Effect of dopant level on environmental behavior of doped nanoparticles : a case study of indium tin oxide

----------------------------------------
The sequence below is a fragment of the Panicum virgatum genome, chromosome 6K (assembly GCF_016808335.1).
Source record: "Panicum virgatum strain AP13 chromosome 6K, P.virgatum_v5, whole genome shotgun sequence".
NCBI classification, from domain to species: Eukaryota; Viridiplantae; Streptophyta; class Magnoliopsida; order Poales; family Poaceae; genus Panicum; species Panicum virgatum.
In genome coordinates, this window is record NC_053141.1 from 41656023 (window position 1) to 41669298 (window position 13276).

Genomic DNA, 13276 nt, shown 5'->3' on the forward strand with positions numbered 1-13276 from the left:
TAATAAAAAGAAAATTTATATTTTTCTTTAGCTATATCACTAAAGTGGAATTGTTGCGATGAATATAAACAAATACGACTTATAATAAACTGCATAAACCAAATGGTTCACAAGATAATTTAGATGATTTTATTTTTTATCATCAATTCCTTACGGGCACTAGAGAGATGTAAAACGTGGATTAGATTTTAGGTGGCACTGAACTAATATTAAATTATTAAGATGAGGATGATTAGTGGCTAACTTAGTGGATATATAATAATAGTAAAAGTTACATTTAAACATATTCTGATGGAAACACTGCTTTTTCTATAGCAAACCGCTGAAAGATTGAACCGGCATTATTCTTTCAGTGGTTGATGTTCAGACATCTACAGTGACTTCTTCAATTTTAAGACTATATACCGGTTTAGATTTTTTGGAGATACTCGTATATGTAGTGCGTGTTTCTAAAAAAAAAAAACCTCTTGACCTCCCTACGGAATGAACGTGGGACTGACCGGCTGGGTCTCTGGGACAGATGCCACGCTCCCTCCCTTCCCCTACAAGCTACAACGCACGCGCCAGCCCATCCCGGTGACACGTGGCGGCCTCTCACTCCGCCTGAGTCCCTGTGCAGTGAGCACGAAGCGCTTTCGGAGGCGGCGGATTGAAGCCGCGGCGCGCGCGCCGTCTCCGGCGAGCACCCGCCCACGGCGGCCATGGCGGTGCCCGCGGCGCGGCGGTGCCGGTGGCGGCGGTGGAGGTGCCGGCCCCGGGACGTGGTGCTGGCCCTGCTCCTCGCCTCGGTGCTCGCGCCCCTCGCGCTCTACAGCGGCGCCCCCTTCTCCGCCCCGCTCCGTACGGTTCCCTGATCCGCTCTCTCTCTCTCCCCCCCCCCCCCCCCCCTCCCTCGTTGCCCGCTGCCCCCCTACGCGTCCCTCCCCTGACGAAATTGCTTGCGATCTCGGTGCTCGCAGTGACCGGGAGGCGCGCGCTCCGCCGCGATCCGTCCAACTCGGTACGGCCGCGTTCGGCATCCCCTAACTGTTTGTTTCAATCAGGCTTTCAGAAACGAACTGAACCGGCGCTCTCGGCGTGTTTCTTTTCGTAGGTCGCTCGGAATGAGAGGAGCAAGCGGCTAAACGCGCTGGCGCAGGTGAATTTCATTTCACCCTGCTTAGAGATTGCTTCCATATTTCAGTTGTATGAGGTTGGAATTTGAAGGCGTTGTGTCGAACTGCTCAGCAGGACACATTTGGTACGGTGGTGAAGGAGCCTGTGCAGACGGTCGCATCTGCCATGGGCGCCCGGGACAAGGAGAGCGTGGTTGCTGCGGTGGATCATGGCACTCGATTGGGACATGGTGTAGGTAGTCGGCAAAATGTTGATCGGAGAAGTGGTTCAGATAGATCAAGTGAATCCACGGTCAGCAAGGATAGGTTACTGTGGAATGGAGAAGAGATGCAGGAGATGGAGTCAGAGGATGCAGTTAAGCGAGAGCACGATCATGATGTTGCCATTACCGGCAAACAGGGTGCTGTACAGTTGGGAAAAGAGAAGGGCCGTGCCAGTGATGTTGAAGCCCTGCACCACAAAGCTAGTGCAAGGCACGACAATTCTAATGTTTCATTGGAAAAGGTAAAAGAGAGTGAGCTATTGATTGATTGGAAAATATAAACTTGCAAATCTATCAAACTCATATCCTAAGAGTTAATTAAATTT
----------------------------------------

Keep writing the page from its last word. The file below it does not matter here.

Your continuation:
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Novel engineered nanomaterials (ENMs) continue to be synthesized and adopted for commercial and industrial applications. Currently, the classes of ENMs utilized most in consumer products are metal oxides, metals, and carbonaceous materials. An emerging subset of metal oxide ENMs with potential in many applications are doped metal oxides, which are binary metal oxides (MO [subscript x] ) with some amount of another element, metal or non metal, inserted into the crystal lattice. This research focused on the environmental fate and transport of a major doped metal oxide, indium tin oxide (ITO), that is currently widely produced for applications in electronics. Specifically, this dissertation investigated the particle stability, solubility, and production of reactive oxygen species (ROS) by ITO nanoparticles in aqueous systems. The stability of ITO particles in electrolyte solutions and the effect of Sn level was investigated in a series of homoaggregation studies. In order to better compare colloidal stability, a novel method, called the TAA-logistic method, for estimating the critical coagulation concentration (CCC) from dynamic light scattering data was developed and tested with experimental and literature data. Using the new method, particle aggregation kinetics were compared for a range of solution conditions including pH, electrolyte valency, ionic strength, and presence of natural organic matter (NOM). Aggregation kinetics were determined for a set of synthesized particles coated with PAA-PEO polymer and for a set of bare, commercially-obtained particles. Aggregation experiments indicated inclusion of Sn in In₂O₃ decreased the aqueous stability of the nanoparticle, largely due to decreases in the magnitude of surface charge. However, the surface charge and aqueous stability did not always trend linearly with Sn content, indicating other factors, such as the distribution of Sn within the ITO crystal, were also important. Lastly, Suwannee River aquatic natural organic matter (NOM) significantly increased the aqueous stability of ITO nanoparticles through charge reversal and electrostatic stabilization. Dissolution of ITO in dilute, inert electrolyte was studied in batch and flowthrough experiments. Slow dissolution kinetics were shown in both experimental con- figurations. Sn was not appreciably leached from ITO at either pH = 4 or pH = 6. Inclusion of Sn appeared to reduce In solubility relative to In₂O₃ at pH = 6 but increased In leaching at pH = 4. The discrepancy between dissolution behavior at the two pH values relative to the In₂O₃ end-member indicated more complex solubility than explained by simple ideal solid solution aqueous solution behavior. Lastly, the electronic band structure of ITO was determined for multiple levels of Sn using ultraviolet photoelectron spectroscopy and UV-vis diffuse reflectance spectroscopy. Inclusion of tin resulted in an increase of the optical band gap and a shift of the conduction band minimum, Fermi level, and valence band maximum to more oxidizing potentials relative to un-doped In₂O₃. From these findings, ITO would thermodynamically be able to produce hydroxyl radicals from water by photocatalysis under UVB irradiation, regardless of the level of Sn doping. However, the ITO with the highest doping level investigated, which is the ITO currently produced commercially, was able to produce hydroxyl radicals under UVB illumination at a significantly faster rate than lesser- and un-doped ITO. This study showed that numerous characteristics related to the transport, transformation, and toxicity of ITO nanoparticles in aqueous environmental matrices were affected by the amount of Sn in ITO. However, the behaviors exhibited by ITO were not easily predicted by simply considering ITO as a mixture of varying amounts of the In₂O₃ and SnO₂ end-members. Therefore, further study of the environmental fate and transport of a more extensive set of doped metal oxides is needed to develop more complex models for assessing the environmental fate and transport of doped metal oxides.